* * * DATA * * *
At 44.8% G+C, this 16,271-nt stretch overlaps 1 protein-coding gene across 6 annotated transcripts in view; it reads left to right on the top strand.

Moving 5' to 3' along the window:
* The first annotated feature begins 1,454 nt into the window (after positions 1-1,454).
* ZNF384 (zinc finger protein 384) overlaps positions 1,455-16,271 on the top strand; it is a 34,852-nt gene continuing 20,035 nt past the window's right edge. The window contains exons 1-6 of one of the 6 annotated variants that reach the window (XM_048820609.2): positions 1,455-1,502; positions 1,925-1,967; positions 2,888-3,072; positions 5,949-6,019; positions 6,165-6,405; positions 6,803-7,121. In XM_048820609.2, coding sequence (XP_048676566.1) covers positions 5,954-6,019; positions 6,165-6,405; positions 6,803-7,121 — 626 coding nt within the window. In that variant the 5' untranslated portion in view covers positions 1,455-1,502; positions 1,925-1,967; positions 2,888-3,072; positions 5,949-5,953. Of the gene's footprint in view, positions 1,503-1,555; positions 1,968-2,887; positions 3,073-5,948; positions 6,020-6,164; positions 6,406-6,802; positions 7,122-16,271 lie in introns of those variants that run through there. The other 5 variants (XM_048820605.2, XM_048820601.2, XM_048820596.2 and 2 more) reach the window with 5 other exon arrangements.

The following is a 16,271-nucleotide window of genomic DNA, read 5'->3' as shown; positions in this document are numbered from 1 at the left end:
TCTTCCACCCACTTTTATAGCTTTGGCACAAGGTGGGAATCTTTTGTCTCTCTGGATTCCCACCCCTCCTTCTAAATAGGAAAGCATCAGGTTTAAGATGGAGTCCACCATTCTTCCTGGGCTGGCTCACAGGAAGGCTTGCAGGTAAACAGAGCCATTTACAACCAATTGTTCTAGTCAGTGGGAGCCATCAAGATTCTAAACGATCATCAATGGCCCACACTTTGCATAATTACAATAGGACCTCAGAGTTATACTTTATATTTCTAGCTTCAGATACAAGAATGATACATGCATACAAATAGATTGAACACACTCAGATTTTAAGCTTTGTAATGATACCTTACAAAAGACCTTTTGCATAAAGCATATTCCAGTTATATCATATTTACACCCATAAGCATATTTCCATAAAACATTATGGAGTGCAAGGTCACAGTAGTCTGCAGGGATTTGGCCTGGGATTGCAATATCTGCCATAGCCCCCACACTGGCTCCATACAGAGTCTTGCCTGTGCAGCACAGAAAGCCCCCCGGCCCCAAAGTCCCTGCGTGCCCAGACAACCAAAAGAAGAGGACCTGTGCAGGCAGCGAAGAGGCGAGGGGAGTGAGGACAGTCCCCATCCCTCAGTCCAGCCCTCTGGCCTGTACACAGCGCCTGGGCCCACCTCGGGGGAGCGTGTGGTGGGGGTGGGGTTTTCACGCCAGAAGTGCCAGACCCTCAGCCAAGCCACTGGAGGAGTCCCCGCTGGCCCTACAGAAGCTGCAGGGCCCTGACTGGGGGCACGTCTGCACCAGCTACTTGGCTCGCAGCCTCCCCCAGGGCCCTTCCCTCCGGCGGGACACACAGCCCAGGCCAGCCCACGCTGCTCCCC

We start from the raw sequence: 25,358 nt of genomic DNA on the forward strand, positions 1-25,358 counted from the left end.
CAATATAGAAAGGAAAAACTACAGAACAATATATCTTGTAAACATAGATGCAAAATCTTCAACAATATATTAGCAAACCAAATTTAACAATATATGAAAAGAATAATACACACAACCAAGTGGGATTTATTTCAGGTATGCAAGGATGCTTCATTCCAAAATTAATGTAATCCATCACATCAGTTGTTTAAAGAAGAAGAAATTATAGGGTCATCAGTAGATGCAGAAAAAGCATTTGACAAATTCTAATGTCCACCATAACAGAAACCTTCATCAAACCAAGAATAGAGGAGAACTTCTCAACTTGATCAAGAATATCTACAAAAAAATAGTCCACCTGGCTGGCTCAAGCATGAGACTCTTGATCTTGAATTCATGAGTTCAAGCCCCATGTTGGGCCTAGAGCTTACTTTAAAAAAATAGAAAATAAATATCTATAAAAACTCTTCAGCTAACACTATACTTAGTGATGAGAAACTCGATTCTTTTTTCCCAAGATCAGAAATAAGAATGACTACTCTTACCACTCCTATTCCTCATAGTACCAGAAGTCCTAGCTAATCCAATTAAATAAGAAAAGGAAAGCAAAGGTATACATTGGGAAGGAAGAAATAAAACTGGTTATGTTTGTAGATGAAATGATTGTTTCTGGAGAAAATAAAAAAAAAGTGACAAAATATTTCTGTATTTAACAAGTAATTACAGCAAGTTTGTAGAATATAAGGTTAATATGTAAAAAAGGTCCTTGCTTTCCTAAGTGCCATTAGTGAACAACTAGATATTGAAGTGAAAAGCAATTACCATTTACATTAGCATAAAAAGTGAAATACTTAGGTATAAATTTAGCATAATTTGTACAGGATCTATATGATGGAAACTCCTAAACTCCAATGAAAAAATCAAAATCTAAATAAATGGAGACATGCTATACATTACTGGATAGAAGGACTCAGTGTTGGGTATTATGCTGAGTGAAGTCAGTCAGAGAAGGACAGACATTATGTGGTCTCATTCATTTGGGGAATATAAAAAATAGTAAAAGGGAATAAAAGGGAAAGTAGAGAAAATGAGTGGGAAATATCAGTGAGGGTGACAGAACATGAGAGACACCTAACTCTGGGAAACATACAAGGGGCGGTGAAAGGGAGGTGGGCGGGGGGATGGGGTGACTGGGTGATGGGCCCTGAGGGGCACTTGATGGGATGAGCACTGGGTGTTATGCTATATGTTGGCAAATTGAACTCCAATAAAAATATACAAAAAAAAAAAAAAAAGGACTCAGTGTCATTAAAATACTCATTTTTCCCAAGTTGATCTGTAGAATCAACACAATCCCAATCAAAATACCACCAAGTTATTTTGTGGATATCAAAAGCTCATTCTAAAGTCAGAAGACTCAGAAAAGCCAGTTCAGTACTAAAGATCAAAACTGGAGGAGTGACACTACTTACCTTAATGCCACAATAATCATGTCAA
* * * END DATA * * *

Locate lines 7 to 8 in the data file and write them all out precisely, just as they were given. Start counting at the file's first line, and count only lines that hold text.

We start from the raw sequence: 25,358 nt of genomic DNA on the forward strand, positions 1-25,358 counted from the left end.
CAATATAGAAAGGAAAAACTACAGAACAATATATCTTGTAAACATAGATGCAAAATCTTCAACAATATATTAGCAAACCAAATTTAACAATATATGAAAAGAATAATACACACAACCAAGTGGGATTTATTTCAGGTATGCAAGGATGCTTCATTCCAAAATTAATGTAATCCATCACATCAGTTGTTTAAAGAAGAAGAAATTATAGGGTCATCAGTAGATGCAGAAAAAGCATTTGACAAATTCTAATGTCCACCATAACAGAAACCTTCATCAAACCAAGAATAGAGGAGAACTTCTCAACTTGATCAAGAATATCTACAAAAAAATAGTCCACCTGGCTGGCTCAAGCATGAGACTCTTGATCTTGAATTCATGAGTTCAAGCCCCATGTTGGGCCTAGAGCTTACTTTAAAAAAATAGAAAATAAATATCTATAAAAACTCTTCAGCTAACACTATACTTAGTGATGAGAAACTCGATTCTTTTTTCCCAAGATCAGAAATAAGAATGACTACTCTTACCACTCCTATTCCTCATAGTACCAGAAGTCCTAGCTAATCCAATTAAATAAGAAAAGGAAAGCAAAGGTATACATTGGGAAGGAAGAAATAAAACTGGTTATGTTTGTAGATGAAATGATTGTTTCTGGAGAAAATAAAAAAAAAGTGACAAAATATTTCTGTATTTAACAAGTAATTACAGCAAGTTTGTAGAATATAAGGTTAATATGTAAAAAAGGTCCTTGCTTTCCTAAGTGCCATTAGTGAACAACTAGATATTGAAGTGAAAAGCAATTACCATTTACATTAGCATAAAAAGTGAAATACTTAGGTATAAATTTAGCATAATTTGTACAGGATCTATATGATGGAAACTCCTAAACTCCAATGAAAAAATCAAAATCTAAATAAATGGAGACATGCTATACATTACTGGATAGAAGGACTCAGTGTTGGGTATTATGCTGAGTGAAGTCAGTCAGAGAAGGACAGACATTATGTGGTCTCATTCATTTGGGGAATATAAAAAATAGTAAAAGGGAATAAAAGGGAAAGTAGAGAAAATGAGTGGGAAATATCAGTGAGGGTGACAGAACATGAGAGACACCTAACTCTGGGAAACATACAAGGGGCGGTGAAAGGGAGGTGGGCGGGGGGATGGGGTGACTGGGTGATGGGCCCTGAGGGGCACTTGATGGGATGAGCACTGGGTGTTATGCTATATGTTGGCAAATTGAACTCCAATAAAAATATACAAAAAAAAAAAAAAAAGGACTCAGTGTCATTAAAATACTCATTTTTCCCAAGTTGATCTGTAGAATCAACACAATCCCAATCAAAATACCACCAAGTTATTTTGTGGATATCAAAAGCTCATTCTAAAGTCAGAAGACTCAGAAAAGCCAGTTCAGTACTAAAGATCAAAACTGGAGGAGTGACACTACTTACCTTAATGCCACAATAATCATGTCAA